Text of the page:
• On a scale of 1-10, how confident are you that you’ll achieve your goal on schedule?
  • What could increase your confidence to a 10?
  • How often shall we check in on your progress going forward?

Asking accountability questions demonstrates you care about your team member’s growth and want to see them succeed. Checking in regularly enables you to celebrate wins, troubleshoot challenges, and keep your employee motivated and focused on their objectives. Accountability leads to achievement.

Empowerment Questions

Empowerment questions aim to boost employees’ confidence, encourage them to take initiative, and affirm their capabilities. As a manager, you want your team to feel empowered to make decisions, take action, and fully utilize their skills. Ask empowerment questions like:

  • What steps can you take to gain more independence in your role?
  • What additional responsibilities would you like to take on?
  • What ideas do you have for improving our processes?
  • What skills would you like to develop right now? How can I support this?
  • What are some new projects or initiatives you’d like to spearhead?
  • How can I better empower you to bring your full self to work?
  • What makes you feel most confident and capable at work?
  • What challenges you the most? How can we work through this?
  • What do you need from me to feel supported and able to take risks?

Empowerment questions demonstrate that as a manager, you believe in your employee’s abilities and potential. They encourage employees to stretch themselves and take ownership of their growth and contributions. When employees feel empowered, they are more engaged, proactive, and invested in doing their best work.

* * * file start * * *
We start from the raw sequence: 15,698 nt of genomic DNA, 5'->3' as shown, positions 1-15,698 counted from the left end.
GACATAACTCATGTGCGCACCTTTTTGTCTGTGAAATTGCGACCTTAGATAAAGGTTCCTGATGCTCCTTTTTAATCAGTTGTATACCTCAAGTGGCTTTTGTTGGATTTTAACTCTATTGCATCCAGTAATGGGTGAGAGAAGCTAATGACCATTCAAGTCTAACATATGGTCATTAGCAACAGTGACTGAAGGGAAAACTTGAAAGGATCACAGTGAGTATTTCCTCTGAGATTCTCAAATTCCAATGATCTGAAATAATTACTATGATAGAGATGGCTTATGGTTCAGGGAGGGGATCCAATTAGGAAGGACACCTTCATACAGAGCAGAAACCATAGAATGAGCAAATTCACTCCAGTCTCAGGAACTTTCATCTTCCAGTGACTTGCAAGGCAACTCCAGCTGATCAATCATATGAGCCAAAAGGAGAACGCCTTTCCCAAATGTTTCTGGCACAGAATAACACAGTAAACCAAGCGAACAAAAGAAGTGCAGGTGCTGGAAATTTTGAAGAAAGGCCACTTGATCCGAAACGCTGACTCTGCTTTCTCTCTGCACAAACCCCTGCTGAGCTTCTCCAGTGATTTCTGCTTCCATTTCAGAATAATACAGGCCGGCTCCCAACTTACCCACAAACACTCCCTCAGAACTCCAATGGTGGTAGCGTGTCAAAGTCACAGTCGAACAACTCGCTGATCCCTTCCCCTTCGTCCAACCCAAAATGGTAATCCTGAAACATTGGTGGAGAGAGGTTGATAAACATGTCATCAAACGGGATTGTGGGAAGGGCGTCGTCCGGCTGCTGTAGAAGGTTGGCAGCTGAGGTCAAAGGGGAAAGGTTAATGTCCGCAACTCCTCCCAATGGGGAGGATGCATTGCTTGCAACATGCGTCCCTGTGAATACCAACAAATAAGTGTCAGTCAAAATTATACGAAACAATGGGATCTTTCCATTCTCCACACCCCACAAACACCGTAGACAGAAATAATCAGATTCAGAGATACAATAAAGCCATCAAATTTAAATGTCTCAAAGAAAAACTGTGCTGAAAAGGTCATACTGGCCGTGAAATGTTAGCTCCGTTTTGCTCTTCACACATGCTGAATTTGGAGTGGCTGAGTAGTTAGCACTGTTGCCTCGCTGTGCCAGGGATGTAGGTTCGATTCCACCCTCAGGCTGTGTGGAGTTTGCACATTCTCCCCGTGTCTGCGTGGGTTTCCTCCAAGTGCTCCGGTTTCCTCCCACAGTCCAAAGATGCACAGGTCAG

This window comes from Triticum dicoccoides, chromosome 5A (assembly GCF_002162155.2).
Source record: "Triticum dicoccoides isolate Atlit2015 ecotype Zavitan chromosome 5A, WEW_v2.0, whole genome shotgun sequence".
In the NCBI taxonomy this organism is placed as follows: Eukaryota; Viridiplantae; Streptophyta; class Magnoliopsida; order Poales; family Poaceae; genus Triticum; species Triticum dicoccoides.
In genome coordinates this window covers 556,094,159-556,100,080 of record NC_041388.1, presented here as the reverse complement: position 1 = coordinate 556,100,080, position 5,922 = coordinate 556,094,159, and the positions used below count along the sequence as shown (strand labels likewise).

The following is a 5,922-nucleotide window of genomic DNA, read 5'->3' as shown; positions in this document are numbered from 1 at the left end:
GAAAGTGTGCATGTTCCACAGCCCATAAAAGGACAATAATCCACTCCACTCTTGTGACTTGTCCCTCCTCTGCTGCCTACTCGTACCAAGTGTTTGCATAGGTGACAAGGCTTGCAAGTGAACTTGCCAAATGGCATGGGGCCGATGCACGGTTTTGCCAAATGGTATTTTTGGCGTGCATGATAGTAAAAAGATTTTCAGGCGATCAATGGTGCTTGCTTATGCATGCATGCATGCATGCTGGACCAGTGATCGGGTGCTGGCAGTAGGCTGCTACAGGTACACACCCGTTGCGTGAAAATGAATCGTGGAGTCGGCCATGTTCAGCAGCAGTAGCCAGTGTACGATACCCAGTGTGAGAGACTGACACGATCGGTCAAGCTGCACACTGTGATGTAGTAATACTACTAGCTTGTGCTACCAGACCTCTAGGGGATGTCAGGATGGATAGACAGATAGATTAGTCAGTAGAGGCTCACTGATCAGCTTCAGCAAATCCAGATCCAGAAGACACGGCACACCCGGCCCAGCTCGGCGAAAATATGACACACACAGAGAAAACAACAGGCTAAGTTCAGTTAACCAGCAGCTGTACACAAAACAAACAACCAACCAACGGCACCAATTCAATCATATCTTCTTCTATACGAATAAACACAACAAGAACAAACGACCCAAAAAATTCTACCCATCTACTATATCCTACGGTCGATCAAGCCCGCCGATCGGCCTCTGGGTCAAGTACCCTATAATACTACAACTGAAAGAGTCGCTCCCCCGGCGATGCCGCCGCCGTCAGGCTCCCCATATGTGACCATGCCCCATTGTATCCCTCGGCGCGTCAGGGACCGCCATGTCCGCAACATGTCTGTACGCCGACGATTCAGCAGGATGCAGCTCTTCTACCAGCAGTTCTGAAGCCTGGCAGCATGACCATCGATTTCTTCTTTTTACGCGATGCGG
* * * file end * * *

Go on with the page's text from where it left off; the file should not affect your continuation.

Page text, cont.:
Conclusion

Asking powerful questions is crucial for effective coaching conversations with employees. By taking the time to ask thoughtful, open-ended questions, managers can gain deeper insights, empower employees, and foster professional growth.

Throughout this article, we covered several types of powerful coaching questions to incorporate:

  • Questions to set the foundation and build rapport
  • Reflective questions to encourage self-awareness
  • Problem-solving questions to tackle challenges
  • Goal-setting questions to align on objectives
  • Growth questions to unlock potential

The key is asking the right questions to unlock insights, rather than just telling employees what to do. With an open and curious approach, coaching conversations create space for employees to think critically, gain clarity, and commit to action.

Managers should make asking powerful questions a regular habit. While it takes practice, the investment pays off through more motivated, high-performing teams. Employees feel valued when managers show genuine interest in their needs and goals.

Start your next one-on-one with thoughtful questions to empower your employees. The simple act of listening without judgement can enable breakthroughs. With coaching questions as part of your management toolkit, you’ll be on your way to becoming a highly effective coach and leader.